Rules of Thumb: Can a simple message reduce your credit card balance?
Have you ever felt overwhelmed trying to decide which credit card to pay off, whether to open a student loan, or where to invest your savings? Our new study funded by the Consumer Financial Protection Bureau shows that simple rules of thumb, even if they’re not as detailed as other forms of financial education, might help people improve their financial decisionmaking.
Financial decisions can be complex, and the wrong choices can lead to long-term financial strain. This complexity makes financial education difficult to deliver. Many studies have found that financial literacy classes in high schools, community colleges, and adult education spaces don’t do much to improve financial outcomes for participants. More intense one-on-one methods of financial education and behavior change, such as counseling and coaching, have shown promise, but it’s difficult to get people to participate in these time-intensive programs, and they can be expensive to administer. It turns out simple rules of thumb can help at a very low cost.
To measure the effect rules of thumb can have, our team, in partnership with D2D Fund and Arizona Federal Credit Union, created two simple rules for better credit card usage and sent them randomly to almost 13,000 members of the Arizona Federal Credit Union (1,744 of whom were in the control group and received no rule). We targeted members who carried debt on their credit card from month to month, and the rules were meant to help them reduce this debt by spending less.
The rules we created were as follows:
- The cash under $20 rule: "Don’t swipe the small stuff. Use cash when it’s under $20."
- The 20 percent added rule: "Credit keeps charging. It adds approximately 20% to the total."
Arizona Federal Credit Union sent these rules to participants via e-mail, online banners, and calendar magnets over six months. We then examined participants’ behaviors and outcomes and compared them with a control group that received no rules of thumb messaging. D2D Fund also used the lessons we learned to create a toolkit that can be used to create and test new rules of thumb.
- This study demonstrates that rules of thumb can be a cost-effective method of financial improvement and behavior change. The rules helped reduce participants’ credit card balances by an average of 1 to 2 percent compared with the control group, while costing just $0.50 per person.
- The rules tended to work better for participants under age 40. Participants under 40 who were exposed to either rule had lower credit card balances and made fewer purchases on their credit cards during the study than their control group counterparts. Those under 40 who received the cash under $20 rule also had higher savings and higher net savings (savings minus credit card balance). Participants in this age group also made slightly fewer credit card payments than they would have made without treatment, perhaps because they had lower balances and therefore needed to pay less frequently.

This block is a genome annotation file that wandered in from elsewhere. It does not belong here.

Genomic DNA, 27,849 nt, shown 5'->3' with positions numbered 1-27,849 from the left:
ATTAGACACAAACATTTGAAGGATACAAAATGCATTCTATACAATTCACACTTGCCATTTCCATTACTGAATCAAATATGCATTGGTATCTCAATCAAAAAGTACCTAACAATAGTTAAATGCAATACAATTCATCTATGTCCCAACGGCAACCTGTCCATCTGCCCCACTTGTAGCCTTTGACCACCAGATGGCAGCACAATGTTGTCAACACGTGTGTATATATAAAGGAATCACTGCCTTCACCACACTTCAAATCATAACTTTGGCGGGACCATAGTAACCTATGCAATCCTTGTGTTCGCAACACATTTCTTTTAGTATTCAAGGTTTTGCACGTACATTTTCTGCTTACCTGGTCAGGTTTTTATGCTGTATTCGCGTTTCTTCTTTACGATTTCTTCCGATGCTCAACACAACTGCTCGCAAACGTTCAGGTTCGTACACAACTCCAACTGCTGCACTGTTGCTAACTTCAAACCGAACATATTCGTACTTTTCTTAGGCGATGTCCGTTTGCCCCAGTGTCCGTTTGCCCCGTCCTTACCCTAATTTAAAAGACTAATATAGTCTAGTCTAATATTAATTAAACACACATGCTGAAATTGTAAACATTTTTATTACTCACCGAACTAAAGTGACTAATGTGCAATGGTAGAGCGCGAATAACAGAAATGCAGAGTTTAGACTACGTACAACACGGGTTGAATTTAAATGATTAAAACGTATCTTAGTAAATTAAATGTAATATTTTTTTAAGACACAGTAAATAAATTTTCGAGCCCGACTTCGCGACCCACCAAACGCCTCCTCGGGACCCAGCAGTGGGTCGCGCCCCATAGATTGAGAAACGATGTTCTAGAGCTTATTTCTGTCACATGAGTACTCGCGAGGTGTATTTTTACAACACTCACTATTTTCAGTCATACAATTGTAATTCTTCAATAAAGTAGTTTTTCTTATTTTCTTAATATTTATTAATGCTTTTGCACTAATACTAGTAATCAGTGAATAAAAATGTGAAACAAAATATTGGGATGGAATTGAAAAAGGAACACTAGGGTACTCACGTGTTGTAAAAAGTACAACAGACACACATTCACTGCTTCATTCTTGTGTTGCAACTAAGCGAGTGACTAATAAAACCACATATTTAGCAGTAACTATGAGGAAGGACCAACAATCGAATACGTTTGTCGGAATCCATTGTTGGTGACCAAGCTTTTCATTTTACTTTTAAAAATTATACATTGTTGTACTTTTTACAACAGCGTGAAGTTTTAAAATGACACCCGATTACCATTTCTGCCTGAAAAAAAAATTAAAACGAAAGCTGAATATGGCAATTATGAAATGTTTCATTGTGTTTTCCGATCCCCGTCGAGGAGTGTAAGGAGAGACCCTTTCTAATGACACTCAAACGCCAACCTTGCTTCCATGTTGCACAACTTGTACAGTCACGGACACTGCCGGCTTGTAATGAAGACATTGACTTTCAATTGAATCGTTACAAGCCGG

- Generally, the participants in our sample were not frequent users of their Arizona Federal credit cards, but effects were stronger for the participants who made more purchases at baseline. This suggests the rules would likely have had larger effects for a population of more active credit card users.
- There was no clear winner in terms of delivery mode (e-mail, online, or physical mailer), although receiving the rule via fewer channels seemed to work better than receiving it via all three. Just as you tune out that billboard that you’ve already seen as a TV and radio advertisement, overexposure to the rules may have made them less compelling to the participants.
- The rules we created and tested are only an example of what the impact of rules of thumb might be. In an age when your electronics know your location and Google knows you better than your spouse, tips, rules, nudges, and reminders are destined to become more and more prevalent in our financial lives. Lenders are already using these strategies, as are personal financial management platforms such as Mint.com. But it is not only the big players that will communicate with us in these ways—the potential for mobile-based apps is limited only by our collective imagination (and fatigue). More research is needed to determine which rules are most effective and when, and to tease out the mechanisms behind the effects.
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